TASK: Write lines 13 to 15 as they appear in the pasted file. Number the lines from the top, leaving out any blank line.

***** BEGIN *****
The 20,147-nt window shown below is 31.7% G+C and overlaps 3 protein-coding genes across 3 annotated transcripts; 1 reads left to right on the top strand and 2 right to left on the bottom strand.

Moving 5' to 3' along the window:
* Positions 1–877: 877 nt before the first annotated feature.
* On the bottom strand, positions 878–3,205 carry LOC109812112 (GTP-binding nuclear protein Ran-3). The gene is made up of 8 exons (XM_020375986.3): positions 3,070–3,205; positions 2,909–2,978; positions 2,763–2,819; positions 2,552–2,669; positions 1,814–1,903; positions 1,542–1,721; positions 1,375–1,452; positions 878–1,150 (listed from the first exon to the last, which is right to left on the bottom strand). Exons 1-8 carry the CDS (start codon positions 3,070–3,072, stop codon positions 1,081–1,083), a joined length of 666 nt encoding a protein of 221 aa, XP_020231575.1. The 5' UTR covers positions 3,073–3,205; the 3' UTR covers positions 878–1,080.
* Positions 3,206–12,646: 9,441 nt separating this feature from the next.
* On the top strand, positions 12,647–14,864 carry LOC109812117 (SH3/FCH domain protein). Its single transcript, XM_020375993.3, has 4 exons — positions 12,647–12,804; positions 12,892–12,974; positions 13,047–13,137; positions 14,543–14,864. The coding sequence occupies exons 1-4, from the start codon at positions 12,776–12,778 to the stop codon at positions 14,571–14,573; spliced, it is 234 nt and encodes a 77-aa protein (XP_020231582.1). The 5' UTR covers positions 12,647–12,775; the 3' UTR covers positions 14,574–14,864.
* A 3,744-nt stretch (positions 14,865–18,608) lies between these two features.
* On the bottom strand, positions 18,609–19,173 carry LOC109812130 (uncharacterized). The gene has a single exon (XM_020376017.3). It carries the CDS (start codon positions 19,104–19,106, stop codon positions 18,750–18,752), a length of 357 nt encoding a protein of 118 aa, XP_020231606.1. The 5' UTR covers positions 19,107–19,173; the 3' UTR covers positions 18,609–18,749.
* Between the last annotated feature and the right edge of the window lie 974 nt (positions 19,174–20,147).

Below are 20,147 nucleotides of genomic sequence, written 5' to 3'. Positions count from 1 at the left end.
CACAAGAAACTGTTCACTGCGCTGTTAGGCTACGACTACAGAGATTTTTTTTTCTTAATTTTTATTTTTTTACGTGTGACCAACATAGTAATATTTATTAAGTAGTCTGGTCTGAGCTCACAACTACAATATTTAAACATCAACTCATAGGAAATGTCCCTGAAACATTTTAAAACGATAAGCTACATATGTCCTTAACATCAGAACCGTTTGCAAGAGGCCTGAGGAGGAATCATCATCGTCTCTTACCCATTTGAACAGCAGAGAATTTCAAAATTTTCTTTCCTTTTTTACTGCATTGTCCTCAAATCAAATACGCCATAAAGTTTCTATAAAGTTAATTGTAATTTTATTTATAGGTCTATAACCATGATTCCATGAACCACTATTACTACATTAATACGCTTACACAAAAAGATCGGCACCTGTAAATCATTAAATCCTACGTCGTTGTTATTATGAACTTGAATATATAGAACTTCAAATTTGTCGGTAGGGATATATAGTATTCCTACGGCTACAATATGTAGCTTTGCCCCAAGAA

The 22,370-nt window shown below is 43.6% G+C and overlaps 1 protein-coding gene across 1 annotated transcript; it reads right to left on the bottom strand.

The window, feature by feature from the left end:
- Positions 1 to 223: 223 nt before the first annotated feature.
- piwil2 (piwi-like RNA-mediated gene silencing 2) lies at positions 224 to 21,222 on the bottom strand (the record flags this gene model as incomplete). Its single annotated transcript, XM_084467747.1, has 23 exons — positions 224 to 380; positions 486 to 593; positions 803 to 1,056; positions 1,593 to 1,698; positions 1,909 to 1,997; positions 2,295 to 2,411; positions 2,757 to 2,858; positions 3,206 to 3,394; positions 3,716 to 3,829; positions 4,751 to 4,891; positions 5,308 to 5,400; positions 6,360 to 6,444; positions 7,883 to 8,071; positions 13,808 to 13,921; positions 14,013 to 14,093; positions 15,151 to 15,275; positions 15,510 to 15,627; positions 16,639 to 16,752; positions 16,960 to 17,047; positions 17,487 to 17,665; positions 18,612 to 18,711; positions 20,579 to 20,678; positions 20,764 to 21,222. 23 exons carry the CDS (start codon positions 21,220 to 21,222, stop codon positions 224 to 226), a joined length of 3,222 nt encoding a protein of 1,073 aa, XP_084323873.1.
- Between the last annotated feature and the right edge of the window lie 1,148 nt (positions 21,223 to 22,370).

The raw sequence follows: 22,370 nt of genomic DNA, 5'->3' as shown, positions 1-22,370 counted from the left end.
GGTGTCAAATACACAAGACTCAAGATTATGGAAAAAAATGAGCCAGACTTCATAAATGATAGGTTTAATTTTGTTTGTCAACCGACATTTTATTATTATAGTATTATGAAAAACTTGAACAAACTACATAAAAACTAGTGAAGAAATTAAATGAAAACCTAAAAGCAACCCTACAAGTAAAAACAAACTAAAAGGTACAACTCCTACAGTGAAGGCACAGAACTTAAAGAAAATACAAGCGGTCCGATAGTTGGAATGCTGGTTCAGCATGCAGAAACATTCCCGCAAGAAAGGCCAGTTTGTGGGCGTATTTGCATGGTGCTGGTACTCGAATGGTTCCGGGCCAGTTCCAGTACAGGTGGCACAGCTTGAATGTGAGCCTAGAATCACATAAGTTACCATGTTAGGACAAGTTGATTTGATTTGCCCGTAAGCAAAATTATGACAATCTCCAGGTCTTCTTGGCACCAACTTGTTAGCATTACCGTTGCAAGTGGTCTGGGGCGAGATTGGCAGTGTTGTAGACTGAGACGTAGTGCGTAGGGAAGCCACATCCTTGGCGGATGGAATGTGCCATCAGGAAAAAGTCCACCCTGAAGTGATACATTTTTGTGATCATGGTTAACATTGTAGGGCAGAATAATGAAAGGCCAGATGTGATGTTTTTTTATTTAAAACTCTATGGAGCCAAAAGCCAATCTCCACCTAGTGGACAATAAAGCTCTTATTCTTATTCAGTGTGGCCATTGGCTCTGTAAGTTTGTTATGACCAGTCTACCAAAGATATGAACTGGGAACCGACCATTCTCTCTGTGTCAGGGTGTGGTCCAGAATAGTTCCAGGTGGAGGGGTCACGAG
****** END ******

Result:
The window, feature by feature from the left end:
- Positions 1 to 223: 223 nt before the first annotated feature.
- piwil2 (piwi-like RNA-mediated gene silencing 2) lies at positions 224 to 21,222 on the bottom strand (the record flags this gene model as incomplete). Its single annotated transcript, XM_084467747.1, has 23 exons — positions 224 to 380; positions 486 to 593; positions 803 to 1,056; positions 1,593 to 1,698; positions 1,909 to 1,997; positions 2,295 to 2,411; positions 2,757 to 2,858; positions 3,206 to 3,394; positions 3,716 to 3,829; positions 4,751 to 4,891; positions 5,308 to 5,400; positions 6,360 to 6,444; positions 7,883 to 8,071; positions 13,808 to 13,921; positions 14,013 to 14,093; positions 15,151 to 15,275; positions 15,510 to 15,627; positions 16,639 to 16,752; positions 16,960 to 17,047; positions 17,487 to 17,665; positions 18,612 to 18,711; positions 20,579 to 20,678; positions 20,764 to 21,222. 23 exons carry the CDS (start codon positions 21,220 to 21,222, stop codon positions 224 to 226), a joined length of 3,222 nt encoding a protein of 1,073 aa, XP_084323873.1.